The potential for judicial reviews of a number of An Bord Pleanála’s decisions relating to strategic housing developments in Dún Laoghaire-Rathdown is to be examined by law agents for the county council.
The move comes after attempts by councillors to secure backing of the authority for a judicial review of a decision by the board to approve a 102-apartment development on St Michael's Hospital car park, at Crofton Road in Dún Laoghaire.
Speaking at Monday night's council meeting, Cllr Melisa Halpin successfully proposed a suspension of standing orders to allow councillors to voice their opposition to the St Michael's build-to let development.
Envisaged is the demolition of a two-storey house and the development of two blocks of apartments, the first rising to 13 storeys above ground floor and including 57 apartments. The second rises to nine storeys and is to include 45 apartments.
Cllr Halpin said council staff had opposed the buildings as they would tower over the town’s spires and public buildings. Ms Halpin said the hierarchy of many county development plans was that buildings would decline in height from the mountains to the coast.
She asked for councillors’ support for a motion calling for the council officials to examine the possibility of taking a judicial review regarding Bord Pleanála’s decision to approve the strategic housing development, not least because it was contrary to the County Development Plan.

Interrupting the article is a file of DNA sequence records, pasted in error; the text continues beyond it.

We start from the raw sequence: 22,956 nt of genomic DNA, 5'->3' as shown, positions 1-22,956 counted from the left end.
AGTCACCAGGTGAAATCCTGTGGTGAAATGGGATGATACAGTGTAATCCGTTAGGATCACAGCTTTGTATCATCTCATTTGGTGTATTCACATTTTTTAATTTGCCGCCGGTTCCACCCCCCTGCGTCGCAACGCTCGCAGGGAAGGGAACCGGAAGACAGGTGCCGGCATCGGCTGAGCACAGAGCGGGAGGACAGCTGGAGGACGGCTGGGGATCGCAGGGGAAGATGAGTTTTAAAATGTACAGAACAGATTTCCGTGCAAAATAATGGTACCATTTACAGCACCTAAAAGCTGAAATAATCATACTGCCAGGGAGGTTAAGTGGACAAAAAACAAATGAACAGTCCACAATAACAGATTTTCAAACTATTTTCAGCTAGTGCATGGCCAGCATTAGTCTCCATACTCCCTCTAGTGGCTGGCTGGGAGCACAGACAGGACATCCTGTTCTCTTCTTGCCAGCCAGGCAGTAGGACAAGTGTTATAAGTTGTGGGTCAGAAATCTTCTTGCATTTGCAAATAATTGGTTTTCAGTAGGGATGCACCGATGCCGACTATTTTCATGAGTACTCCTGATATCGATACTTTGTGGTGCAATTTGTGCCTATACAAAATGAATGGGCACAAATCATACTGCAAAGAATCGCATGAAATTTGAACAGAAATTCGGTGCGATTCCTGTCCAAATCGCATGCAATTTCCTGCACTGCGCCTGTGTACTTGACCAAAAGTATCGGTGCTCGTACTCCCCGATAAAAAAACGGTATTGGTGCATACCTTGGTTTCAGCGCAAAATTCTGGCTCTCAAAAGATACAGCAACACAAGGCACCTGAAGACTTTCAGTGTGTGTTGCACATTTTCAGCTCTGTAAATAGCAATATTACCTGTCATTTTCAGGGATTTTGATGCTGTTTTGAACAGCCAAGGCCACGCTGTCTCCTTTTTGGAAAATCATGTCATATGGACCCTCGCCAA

She was supported by Cllr Lorraine Hall, who described the proposed development as "a complete monstrosity in Dún Laoghaire".
Cllr Denis O'Callaghan said while he was supporting the motion, there were other large, strategic housing developments in the council's administrative area, and he believed one in Carrickmines might make a better case over which to seek a judicial review.
This was followed by an amendment by Cllrs Jim O'Leary and Barry Saul to include the St Michael's Car Park development alongside a development on Vector Motors in Goatstown, another at Marmalade Lane in Ballinteer, a further development at Golf Lane in Glenamuck as well as others which the authority may determine constitute a "serious breach of the County Development Plan 2016 - 2022" .
But Dún Laoghaire Rathdown deputy chief executive Tom McHugh told the councillors that Bord Pleanála, as an independent appeals board, was not bound by the County Development Plan. He said the board was obliged to “have regard” to it, but was not bound by it. A judicial review could only be taken, he said, on a specific point of law.
He said initiating a judicial review exposed the council to significant legal costs and given the number of strategic housing developments mentioned by councillors, that would be onerous.
After considering Mr McHugh’s advice, the councillors agreed to ask the authority’s officials to examine the legalities around the strategic housing developments approved by the board, and to ascertain whether there were grounds for judicial reviews.